Review: Skully (PlayStation 4)
On a mysterious remote island, a skull washes up on shore and is reawakened by an enigmatic deity. Dubbed Skully, the newly reanimated being has been summoned to intervene in a war between the deity’s three siblings, whose quarrel jeopardizes the island they call home.
- Decent graphics.
- 8.16gb download size.
- Platinum trophy.
- Invert axis and sensitivity slider.
- Action-adventure gameplay.
- Stop animation cutscenes.
- Tutorial tips as you play.
- Humor throughout.
- Chapter select.
- Can replay levels.
- Hidden areas and shortcuts.
- You play as a Skull (Ball) and then take on other forms by inhabiting them, you can jump out of it anytime.
- Full voice work.
- Each area feels like a new game.
- When playing as Skully it’s like a next-gen Marble Madness.
- 18 levels in 7 distinct ecosystems.
- Levels roll into each other (pun fully intended).
- Constant checkpoints that are also used to heal and take on new formations.
- Happy bouncy soundtrack.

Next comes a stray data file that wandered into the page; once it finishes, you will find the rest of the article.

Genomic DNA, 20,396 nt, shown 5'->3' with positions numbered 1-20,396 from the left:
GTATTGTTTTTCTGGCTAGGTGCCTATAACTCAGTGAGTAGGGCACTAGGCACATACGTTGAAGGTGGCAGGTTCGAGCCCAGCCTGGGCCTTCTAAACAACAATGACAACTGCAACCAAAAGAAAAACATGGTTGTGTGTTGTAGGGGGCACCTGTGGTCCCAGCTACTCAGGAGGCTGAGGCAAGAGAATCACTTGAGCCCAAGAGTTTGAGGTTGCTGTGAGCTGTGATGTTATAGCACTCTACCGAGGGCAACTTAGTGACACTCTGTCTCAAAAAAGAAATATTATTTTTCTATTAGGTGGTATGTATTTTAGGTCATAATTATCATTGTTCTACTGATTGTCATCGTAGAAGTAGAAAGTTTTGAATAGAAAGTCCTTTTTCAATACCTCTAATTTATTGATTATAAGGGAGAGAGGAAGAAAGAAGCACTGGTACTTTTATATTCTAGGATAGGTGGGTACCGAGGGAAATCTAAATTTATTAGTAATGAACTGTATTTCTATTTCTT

- As Skully, you can roll and jump fast but also stick to grass-covered rocks.
- Puzzle elements.
- Playing as Skully is not fun as it all moves way too fast and it is way too easy to fall in the water and die.
- Checkpoints are constantly far apart.
- Quick to die.
- Got stuck in rock formations many times.
- Same gameplay loop.
- Graphics - 7/107/10
- Sound - 7/107/10
- Accessibility - 8/108/10
- Length - 8/108/10
- Fun Factor - 8/108/10
Skully is a game that is very reminiscent of a little game called Marble Madness, you guide a ball around an ever-expanding world. OK, so that is pretty much where the similarities end, you play as Skully a round skull and for the most part of the game roll around the many biomes of the world and can take on different “forms” to aid progress. By form you will enter a body and get new abilities like the ability to fly, shoot or punch around, you still take damage and can get kicked out of the form and of course jump out whenever you want. When in a form the game plays a lot more like a 3D action game with puzzle elements, outside of a form it’s a fast-paced reflex heavy Marble run game. They manage to blend the many genres together in a cohesive and solid way. The world’s that are your playgrounds are open and varied and encourage you to take risks and explore off the beaten path or you can play it safe and still get enjoyment. I found the marble style sections fun but ever-challenging thanks to the fast pace and tight angles of movement needed coupled with geometry issues, inform mode it played a lot better, and had some cool set pieces. Overall I found Skully to be the right mix of frustration and joy but a masterclass in mixing genres together into a cohesive and enjoyable experience.